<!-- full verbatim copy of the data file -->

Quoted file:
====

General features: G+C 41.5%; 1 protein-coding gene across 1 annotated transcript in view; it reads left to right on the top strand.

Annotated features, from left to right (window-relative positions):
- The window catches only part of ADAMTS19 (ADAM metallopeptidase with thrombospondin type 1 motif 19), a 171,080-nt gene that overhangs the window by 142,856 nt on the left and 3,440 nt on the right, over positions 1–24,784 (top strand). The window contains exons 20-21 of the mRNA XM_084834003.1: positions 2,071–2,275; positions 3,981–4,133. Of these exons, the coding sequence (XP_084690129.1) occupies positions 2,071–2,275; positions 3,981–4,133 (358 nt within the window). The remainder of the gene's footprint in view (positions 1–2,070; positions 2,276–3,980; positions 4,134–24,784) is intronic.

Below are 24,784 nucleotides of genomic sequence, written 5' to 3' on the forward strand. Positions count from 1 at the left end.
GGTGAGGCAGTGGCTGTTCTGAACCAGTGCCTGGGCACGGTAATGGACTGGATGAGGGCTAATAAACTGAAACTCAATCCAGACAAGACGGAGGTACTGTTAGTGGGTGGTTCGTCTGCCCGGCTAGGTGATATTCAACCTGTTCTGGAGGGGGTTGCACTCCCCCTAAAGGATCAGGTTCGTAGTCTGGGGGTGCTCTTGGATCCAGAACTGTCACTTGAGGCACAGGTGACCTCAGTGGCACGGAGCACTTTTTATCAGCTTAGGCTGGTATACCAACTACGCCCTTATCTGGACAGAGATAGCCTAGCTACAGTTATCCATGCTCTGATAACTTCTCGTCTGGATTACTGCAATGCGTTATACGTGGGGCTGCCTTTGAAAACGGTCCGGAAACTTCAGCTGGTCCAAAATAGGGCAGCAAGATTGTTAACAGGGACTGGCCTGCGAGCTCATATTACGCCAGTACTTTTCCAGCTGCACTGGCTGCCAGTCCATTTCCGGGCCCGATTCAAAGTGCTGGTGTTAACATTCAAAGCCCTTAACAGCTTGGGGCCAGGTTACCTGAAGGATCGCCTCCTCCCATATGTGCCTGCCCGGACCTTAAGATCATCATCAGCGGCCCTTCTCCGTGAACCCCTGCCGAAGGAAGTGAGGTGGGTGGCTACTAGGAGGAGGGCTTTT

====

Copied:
General features: G+C 41.5%; 1 protein-coding gene across 1 annotated transcript in view; it reads left to right on the top strand.

Annotated features, from left to right (window-relative positions):
- The window catches only part of ADAMTS19 (ADAM metallopeptidase with thrombospondin type 1 motif 19), a 171,080-nt gene that overhangs the window by 142,856 nt on the left and 3,440 nt on the right, over positions 1–24,784 (top strand). The window contains exons 20-21 of the mRNA XM_084834003.1: positions 2,071–2,275; positions 3,981–4,133. Of these exons, the coding sequence (XP_084690129.1) occupies positions 2,071–2,275; positions 3,981–4,133 (358 nt within the window). The remainder of the gene's footprint in view (positions 1–2,070; positions 2,276–3,980; positions 4,134–24,784) is intronic.

Below are 24,784 nucleotides of genomic sequence, written 5' to 3' on the forward strand. Positions count from 1 at the left end.
GGTGAGGCAGTGGCTGTTCTGAACCAGTGCCTGGGCACGGTAATGGACTGGATGAGGGCTAATAAACTGAAACTCAATCCAGACAAGACGGAGGTACTGTTAGTGGGTGGTTCGTCTGCCCGGCTAGGTGATATTCAACCTGTTCTGGAGGGGGTTGCACTCCCCCTAAAGGATCAGGTTCGTAGTCTGGGGGTGCTCTTGGATCCAGAACTGTCACTTGAGGCACAGGTGACCTCAGTGGCACGGAGCACTTTTTATCAGCTTAGGCTGGTATACCAACTACGCCCTTATCTGGACAGAGATAGCCTAGCTACAGTTATCCATGCTCTGATAACTTCTCGTCTGGATTACTGCAATGCGTTATACGTGGGGCTGCCTTTGAAAACGGTCCGGAAACTTCAGCTGGTCCAAAATAGGGCAGCAAGATTGTTAACAGGGACTGGCCTGCGAGCTCATATTACGCCAGTACTTTTCCAGCTGCACTGGCTGCCAGTCCATTTCCGGGCCCGATTCAAAGTGCTGGTGTTAACATTCAAAGCCCTTAACAGCTTGGGGCCAGGTTACCTGAAGGATCGCCTCCTCCCATATGTGCCTGCCCGGACCTTAAGATCATCATCAGCGGCCCTTCTCCGTGAACCCCTGCCGAAGGAAGTGAGGTGGGTGGCTACTAGGAGGAGGGCTTTT